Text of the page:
Occasionally, I get a feeling that global financial markets get strongly worried about Chinese real estate markets – real estate markets that indeed are not very transparent. Most of the time, however, these worries still seem to be suppressed too much on global financial markets. In my view, the current real estate crisis may be much more serious than usually understood by many/most Western analysts.
So much has gone wrong in the real estate market
The share of real estate amounted in the past decade on average to 7-8 % of GDP. But it should not be forgotten that the total real estate sector runs up to 25 percent of GDP or somewhat more when all services and other activities linked to the real estate sector are included. Different percentage numbers can be found as well since real estate statistics in China most probably have substantial shortcomings.
To clarify further the dimension of the real estate crisis: Apartment prices have come down sharply more recently, up to 100 million apartments are empty and many of their developers and owners have lost a fortune. Personally, I would not apply changes of official apartment prices since price downturns may be much higher in reality than in official statistics.
A brief remark: Already 10-15 years ago, I could see huge empty apartment units in Chinese metropolitan cities without light in dark evenings (which – by the way – shows that human eyes sometimes can give or receive better information than screens).
A major problem for private apartment owners is also that buyers of apartments usually have to borrow money even before the start of their own residential project.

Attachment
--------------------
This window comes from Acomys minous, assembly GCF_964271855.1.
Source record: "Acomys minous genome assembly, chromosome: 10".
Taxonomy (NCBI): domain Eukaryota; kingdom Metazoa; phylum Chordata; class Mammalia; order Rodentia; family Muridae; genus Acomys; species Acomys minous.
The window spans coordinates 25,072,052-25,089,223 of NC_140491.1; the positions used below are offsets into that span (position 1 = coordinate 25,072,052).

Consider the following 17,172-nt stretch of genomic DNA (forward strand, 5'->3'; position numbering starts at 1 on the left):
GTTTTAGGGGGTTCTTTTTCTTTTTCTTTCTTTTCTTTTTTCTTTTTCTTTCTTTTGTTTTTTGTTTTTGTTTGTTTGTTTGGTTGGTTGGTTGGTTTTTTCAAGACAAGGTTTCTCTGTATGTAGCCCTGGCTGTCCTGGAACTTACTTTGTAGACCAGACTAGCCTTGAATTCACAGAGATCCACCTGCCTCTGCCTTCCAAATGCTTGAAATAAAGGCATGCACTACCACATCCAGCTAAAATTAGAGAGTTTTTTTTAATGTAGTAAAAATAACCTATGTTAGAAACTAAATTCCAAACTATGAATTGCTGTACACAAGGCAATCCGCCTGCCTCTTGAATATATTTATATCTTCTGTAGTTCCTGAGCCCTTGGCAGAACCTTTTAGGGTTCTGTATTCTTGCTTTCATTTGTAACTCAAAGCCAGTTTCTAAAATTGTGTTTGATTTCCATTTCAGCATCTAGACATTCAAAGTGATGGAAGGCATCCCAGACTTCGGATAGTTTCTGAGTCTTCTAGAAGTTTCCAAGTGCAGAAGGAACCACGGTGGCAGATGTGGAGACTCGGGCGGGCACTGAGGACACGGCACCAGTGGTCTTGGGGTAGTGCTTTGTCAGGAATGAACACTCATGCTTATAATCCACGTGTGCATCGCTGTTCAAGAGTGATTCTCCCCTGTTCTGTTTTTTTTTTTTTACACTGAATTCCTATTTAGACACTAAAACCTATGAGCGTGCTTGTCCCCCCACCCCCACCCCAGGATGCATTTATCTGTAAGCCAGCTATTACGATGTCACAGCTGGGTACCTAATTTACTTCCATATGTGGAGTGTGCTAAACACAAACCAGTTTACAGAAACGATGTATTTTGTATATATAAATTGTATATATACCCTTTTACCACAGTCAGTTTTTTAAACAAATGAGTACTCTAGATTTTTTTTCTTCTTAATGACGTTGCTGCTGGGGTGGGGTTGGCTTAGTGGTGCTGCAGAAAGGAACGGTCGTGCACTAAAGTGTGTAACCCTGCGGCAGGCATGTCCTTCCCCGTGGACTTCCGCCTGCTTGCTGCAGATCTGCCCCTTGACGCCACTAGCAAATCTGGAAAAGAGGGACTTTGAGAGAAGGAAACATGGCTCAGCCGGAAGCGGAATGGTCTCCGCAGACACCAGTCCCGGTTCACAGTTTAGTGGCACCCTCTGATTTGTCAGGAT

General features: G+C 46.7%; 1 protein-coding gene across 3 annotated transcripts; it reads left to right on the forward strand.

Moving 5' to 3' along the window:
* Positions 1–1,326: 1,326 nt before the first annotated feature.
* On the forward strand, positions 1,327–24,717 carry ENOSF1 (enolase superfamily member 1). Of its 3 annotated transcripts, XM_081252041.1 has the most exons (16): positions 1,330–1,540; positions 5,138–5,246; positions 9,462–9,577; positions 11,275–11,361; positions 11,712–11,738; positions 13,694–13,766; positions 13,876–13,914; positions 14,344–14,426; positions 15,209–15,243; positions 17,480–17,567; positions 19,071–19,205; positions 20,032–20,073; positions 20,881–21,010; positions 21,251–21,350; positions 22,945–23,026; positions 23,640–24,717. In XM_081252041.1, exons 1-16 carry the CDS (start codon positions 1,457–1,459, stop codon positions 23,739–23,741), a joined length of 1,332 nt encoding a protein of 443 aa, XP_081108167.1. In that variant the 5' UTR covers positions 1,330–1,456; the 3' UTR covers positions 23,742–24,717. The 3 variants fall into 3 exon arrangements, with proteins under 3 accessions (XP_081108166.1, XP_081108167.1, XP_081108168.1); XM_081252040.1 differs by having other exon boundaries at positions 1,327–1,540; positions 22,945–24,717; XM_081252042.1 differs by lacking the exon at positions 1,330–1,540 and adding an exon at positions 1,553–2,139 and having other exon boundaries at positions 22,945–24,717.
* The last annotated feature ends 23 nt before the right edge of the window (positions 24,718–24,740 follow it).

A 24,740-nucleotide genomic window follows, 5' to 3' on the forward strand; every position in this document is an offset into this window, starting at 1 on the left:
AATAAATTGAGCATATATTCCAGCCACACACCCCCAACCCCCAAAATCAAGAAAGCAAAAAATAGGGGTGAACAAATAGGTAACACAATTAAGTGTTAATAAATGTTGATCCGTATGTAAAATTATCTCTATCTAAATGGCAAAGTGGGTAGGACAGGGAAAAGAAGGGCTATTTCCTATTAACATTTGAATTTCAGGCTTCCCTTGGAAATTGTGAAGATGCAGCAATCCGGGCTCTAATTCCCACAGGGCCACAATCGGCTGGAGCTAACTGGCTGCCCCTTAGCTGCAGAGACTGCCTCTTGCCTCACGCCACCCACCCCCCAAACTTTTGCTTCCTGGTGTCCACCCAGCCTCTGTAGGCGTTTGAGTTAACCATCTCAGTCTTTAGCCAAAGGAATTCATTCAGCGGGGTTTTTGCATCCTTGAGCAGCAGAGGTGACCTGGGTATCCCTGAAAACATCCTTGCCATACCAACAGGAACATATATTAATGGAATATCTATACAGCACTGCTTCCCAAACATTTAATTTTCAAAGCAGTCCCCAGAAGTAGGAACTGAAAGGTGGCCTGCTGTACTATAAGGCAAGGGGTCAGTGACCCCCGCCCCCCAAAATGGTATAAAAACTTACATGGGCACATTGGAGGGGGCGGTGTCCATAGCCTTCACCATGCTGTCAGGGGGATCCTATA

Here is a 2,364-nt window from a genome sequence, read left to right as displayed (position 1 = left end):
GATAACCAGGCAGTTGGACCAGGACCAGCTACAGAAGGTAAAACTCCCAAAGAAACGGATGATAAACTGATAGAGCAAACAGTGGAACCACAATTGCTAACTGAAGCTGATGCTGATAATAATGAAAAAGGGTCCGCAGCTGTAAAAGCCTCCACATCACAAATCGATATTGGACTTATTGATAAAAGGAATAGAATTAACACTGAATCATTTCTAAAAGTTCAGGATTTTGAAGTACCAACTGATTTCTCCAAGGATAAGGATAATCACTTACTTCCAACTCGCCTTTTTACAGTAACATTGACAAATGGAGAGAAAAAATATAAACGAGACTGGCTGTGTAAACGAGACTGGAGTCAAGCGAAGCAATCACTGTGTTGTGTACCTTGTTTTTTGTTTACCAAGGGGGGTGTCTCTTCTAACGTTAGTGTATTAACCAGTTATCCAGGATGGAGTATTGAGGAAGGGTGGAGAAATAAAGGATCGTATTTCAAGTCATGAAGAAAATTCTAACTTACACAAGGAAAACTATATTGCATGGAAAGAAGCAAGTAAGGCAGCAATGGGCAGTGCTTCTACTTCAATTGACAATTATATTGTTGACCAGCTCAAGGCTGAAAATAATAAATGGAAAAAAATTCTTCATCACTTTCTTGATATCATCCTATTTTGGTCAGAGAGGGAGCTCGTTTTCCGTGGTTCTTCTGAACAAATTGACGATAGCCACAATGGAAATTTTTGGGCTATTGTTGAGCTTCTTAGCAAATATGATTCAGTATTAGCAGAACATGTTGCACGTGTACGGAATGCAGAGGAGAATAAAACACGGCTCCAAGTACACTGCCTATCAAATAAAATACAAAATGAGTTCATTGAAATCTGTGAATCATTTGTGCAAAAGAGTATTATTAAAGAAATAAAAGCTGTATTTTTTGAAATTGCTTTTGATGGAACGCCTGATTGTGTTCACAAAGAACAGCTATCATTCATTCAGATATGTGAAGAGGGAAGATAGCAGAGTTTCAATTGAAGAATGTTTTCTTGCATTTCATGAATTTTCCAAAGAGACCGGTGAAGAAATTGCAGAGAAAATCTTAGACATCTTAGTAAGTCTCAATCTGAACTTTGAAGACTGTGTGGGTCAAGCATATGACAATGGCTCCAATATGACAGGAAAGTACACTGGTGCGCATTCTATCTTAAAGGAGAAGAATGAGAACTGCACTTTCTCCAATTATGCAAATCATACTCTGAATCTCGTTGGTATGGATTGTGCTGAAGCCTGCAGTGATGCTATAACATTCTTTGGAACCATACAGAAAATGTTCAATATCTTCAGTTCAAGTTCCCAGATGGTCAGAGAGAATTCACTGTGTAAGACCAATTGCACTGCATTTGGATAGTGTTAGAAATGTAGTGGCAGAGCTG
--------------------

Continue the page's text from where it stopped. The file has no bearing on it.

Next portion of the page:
Real estate is by far the biggest single Chinese contributor to GDP and has therefore also importance for global GDP growth. We already know that real estate companies have come increasingly under pressure. This may or will affect negatively both banks/non-banks and the financial situation of municipalities – the latter now losing a lot of tax income from shrinking sales of real estate.
Furthermore, the real estate crisis in China also means increasing social challenges in a country where apartment ownership functions as a kind of necessary private pension, and where the difficult demography outlook indicates that total future need of apartment areas looks quite limited in a macro sense, particularly when youth unemployment – also for academics – will dampen demand at least for some time.
Yes, China is currently sliding more and more into a critical situation – very worrisome for the whole (financial) world!
Affiliate Professor at the School of Business and Economics, Linnaeus University